In this study, we have sequenced the genome of a novel R. equi strain, B0269 that was isolated in 2014 from the faeces of a bovine host in Scotland. Bovine faecal sample (1:10 diluted with sterile saline) was homogenised in BHI enrichment broth and was incubated at ambient temperature for 1 h with occasional agitation. 100 µL of this sample was plated onto blood agar plate (E&O Laboratories, UK) and incubated at 37 °C for 48 h. A single colony was sub-cultured on another blood agar plate and a loopful of the culture was used for genomic DNA extraction using Wizard® Genomic DNA Purification Kit (Promega, USA). The DNA was quantified using the Quant-iT PicoGreen dsDNA assay kit (ThermoFisher Scientific, UK). The final concentration of genomic DNA was ~ 30 ng/µl. The genome sequencing was performed on an Illumina Hi-Seq 2000 (Illumina Inc., USA) at the Wellcome Trust Sanger Institute, UK. A total of 4,266,424 paired-end reads with an average read length of 100 bp were assembled into 30 contigs using Velvet (Zerbino and Birney 2008) and were annotated using the RAST pipeline (Aziz et al. 2008; Overbeek et al. 2014; Brettin et al. 2015). The draft genome is 5.7 Mb in size with a 68.4 mol% GC content and 5487 features (5430 coding sequences and 57 tRNA genes) that are comparable to previously sequenced R. equi strains (Anastasi et al. 2016; Sangal et al. 2016). The genome sequence of strain B0269 has been deposited at the ENA database under the accession number ERR646794.

For comparative genomic analyses, the publicly available genome sequences of seven R. equi strains were obtained from GenBank, i.e., strain 103S, ATCC 33707, C7T, N1288, N1295, N1301 and DSM 20295 (Accession numbers: NC_014659, NZ_CM001149, APJC00000000; LRQY00000000; NZ_LRQZ00000000; NZ_LRRA00000000; NZ_LRRF00000000, respectively; Letek et al. 2010; Sangal et al. 2016). These strains were isolated from equine hosts except for strain ATCC 33707, which was isolated from a human, N1288 from a swine host, and N1301 from environment (Qin et al. 2010; Sangal et al. 2014, 2016). Strain DSM 20295 was first described as Corynebacterium hoagii in the year 1912 but the source of this strain is unknown (Morse 1912; Kämpfer et al. 2014). To have an equivalence of annotation, these genomes were re-annotated using the RAST pipeline (Aziz et al. 2008; Overbeek et al. 2014; Brettin et al. 2015) and were compared using EDGAR (Blom et al. 2016). Pairwise average amino-acid and nucleotide identities (AAI and ANI) of strain B0269 against 103S, ATCC 33707, C7T, N1288, N1295, N1301, and DSM 20295 were calculated using BLAST-based algorithms implemented in EDGAR (Blom et al. 2016).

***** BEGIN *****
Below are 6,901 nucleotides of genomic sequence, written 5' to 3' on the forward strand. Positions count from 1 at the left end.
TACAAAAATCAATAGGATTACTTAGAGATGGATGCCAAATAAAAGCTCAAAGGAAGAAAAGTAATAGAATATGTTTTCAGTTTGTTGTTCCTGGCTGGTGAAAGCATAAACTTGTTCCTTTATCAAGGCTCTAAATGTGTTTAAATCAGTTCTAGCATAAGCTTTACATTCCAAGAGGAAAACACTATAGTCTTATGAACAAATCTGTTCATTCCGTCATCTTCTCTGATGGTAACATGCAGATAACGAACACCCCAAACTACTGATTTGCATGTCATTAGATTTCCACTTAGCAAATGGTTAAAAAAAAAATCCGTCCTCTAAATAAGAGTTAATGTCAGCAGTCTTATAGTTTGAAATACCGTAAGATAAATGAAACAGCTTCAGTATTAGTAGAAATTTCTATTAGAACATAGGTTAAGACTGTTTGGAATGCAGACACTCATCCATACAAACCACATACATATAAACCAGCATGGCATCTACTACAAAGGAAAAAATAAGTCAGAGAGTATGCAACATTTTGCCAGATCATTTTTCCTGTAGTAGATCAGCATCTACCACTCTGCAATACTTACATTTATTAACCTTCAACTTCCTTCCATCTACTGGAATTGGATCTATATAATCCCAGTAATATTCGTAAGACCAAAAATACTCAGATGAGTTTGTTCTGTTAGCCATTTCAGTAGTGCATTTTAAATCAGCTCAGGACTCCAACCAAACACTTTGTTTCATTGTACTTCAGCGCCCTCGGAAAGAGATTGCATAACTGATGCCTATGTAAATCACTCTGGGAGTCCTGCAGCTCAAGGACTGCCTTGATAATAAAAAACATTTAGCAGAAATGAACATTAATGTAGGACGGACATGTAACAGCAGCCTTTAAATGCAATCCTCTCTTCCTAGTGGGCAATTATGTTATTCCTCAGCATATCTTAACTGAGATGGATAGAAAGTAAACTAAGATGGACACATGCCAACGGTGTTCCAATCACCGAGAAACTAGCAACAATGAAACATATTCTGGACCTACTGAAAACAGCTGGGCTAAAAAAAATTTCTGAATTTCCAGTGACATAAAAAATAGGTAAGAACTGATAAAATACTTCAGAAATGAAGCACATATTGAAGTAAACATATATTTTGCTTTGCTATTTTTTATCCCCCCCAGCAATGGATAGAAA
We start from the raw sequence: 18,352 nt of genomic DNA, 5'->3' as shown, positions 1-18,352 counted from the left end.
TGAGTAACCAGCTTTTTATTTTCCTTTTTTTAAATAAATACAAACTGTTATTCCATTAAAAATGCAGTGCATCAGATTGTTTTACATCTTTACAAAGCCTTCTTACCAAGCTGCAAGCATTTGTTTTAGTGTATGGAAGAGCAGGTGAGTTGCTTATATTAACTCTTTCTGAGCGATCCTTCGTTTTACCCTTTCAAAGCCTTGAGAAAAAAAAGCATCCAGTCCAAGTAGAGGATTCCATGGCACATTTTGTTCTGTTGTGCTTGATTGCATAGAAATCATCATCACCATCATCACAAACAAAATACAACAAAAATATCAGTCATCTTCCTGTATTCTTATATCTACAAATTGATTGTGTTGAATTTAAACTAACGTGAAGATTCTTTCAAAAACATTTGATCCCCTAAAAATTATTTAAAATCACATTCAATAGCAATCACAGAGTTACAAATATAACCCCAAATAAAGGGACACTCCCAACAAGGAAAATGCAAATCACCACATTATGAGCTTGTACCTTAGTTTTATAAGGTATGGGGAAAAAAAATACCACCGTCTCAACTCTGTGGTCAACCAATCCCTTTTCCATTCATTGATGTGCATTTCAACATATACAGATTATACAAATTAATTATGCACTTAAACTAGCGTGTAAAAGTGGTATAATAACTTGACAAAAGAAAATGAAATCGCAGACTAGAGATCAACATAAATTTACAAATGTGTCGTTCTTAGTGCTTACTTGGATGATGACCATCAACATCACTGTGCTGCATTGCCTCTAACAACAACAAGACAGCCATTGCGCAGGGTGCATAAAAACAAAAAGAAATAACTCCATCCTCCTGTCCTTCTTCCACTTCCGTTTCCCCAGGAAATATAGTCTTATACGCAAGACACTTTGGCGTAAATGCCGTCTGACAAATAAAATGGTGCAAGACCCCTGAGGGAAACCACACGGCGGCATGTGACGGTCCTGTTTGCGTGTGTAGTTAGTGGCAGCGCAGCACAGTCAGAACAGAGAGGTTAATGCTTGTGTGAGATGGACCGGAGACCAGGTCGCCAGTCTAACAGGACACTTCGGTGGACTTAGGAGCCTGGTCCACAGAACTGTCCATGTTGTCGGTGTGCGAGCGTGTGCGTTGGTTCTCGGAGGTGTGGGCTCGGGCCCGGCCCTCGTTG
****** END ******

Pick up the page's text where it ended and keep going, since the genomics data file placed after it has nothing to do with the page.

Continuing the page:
The pan genome is comprised of 6876 genes, of which 4141 genes belong to the core genome. The core genome is slightly larger than the one calculated by Anastasi et al. (2016), who identified 8174 genes (homologous gene-clusters) in the pan genome including 3858 core genes. Anastasi et al. (2016) used Get_Homologues V2.0 (Contreras-Moreira and Vinuesa 2013) and OrthoMCL algorithm with a 70% sequence identity and 75% coverage in protein homology to define orthologs. In this study, we used EDGAR that applies a more robust approach to determine orthologous genes by calculating Blast Score Ratio Values (Lerat et al. 2003) through an intensively iterative process. The pan genomes are more stringently calculated by pairwise comparison of gene contents of a selected reference using Reciprocal Blast Hits that are filtered according to the orthology criterion based on the Blast Score Ratio Values (Blom et al. 2009, 2016). Therefore, the minor variation in the size of core and pan genomes is likely contributed by the difference in the approach used for calculating the pan genome between these studies.